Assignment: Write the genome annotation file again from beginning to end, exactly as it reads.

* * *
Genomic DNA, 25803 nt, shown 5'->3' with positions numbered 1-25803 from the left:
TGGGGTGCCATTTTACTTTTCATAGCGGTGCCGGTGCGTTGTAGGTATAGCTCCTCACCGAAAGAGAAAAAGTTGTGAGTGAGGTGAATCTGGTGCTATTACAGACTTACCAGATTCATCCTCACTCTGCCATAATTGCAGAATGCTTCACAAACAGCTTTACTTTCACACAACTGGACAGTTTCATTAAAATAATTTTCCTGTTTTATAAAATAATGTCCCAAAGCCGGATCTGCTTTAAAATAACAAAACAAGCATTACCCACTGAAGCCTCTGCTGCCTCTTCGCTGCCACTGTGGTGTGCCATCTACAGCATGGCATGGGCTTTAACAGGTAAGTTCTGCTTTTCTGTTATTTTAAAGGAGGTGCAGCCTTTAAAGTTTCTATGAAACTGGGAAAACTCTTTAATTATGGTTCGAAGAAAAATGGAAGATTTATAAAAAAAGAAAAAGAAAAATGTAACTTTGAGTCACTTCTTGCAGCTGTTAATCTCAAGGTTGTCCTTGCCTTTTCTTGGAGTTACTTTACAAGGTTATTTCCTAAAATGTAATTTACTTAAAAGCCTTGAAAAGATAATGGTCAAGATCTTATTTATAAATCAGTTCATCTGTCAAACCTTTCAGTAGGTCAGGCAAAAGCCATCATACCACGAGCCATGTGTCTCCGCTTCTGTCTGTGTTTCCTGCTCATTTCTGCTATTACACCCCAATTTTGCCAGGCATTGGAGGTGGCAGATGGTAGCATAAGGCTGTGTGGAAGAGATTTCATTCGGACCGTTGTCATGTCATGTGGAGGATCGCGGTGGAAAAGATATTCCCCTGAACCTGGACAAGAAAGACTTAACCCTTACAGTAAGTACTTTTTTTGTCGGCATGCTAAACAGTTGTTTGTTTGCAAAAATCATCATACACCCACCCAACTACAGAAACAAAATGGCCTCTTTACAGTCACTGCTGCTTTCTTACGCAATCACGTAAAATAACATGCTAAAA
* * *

Genomic DNA, 25803 nt, shown 5'->3' with positions numbered 1-25803 from the left:
TGGGGTGCCATTTTACTTTTCATAGCGGTGCCGGTGCGTTGTAGGTATAGCTCCTCACCGAAAGAGAAAAAGTTGTGAGTGAGGTGAATCTGGTGCTATTACAGACTTACCAGATTCATCCTCACTCTGCCATAATTGCAGAATGCTTCACAAACAGCTTTACTTTCACACAACTGGACAGTTTCATTAAAATAATTTTCCTGTTTTATAAAATAATGTCCCAAAGCCGGATCTGCTTTAAAATAACAAAACAAGCATTACCCACTGAAGCCTCTGCTGCCTCTTCGCTGCCACTGTGGTGTGCCATCTACAGCATGGCATGGGCTTTAACAGGTAAGTTCTGCTTTTCTGTTATTTTAAAGGAGGTGCAGCCTTTAAAGTTTCTATGAAACTGGGAAAACTCTTTAATTATGGTTCGAAGAAAAATGGAAGATTTATAAAAAAAGAAAAAGAAAAATGTAACTTTGAGTCACTTCTTGCAGCTGTTAATCTCAAGGTTGTCCTTGCCTTTTCTTGGAGTTACTTTACAAGGTTATTTCCTAAAATGTAATTTACTTAAAAGCCTTGAAAAGATAATGGTCAAGATCTTATTTATAAATCAGTTCATCTGTCAAACCTTTCAGTAGGTCAGGCAAAAGCCATCATACCACGAGCCATGTGTCTCCGCTTCTGTCTGTGTTTCCTGCTCATTTCTGCTATTACACCCCAATTTTGCCAGGCATTGGAGGTGGCAGATGGTAGCATAAGGCTGTGTGGAAGAGATTTCATTCGGACCGTTGTCATGTCATGTGGAGGATCGCGGTGGAAAAGATATTCCCCTGAACCTGGACAAGAAAGACTTAACCCTTACAGTAAGTACTTTTTTTGTCGGCATGCTAAACAGTTGTTTGTTTGCAAAAATCATCATACACCCACCCAACTACAGAAACAAAATGGCCTCTTTACAGTCACTGCTGCTTTCTTACGCAATCACGTAAAATAACATGCTAAAA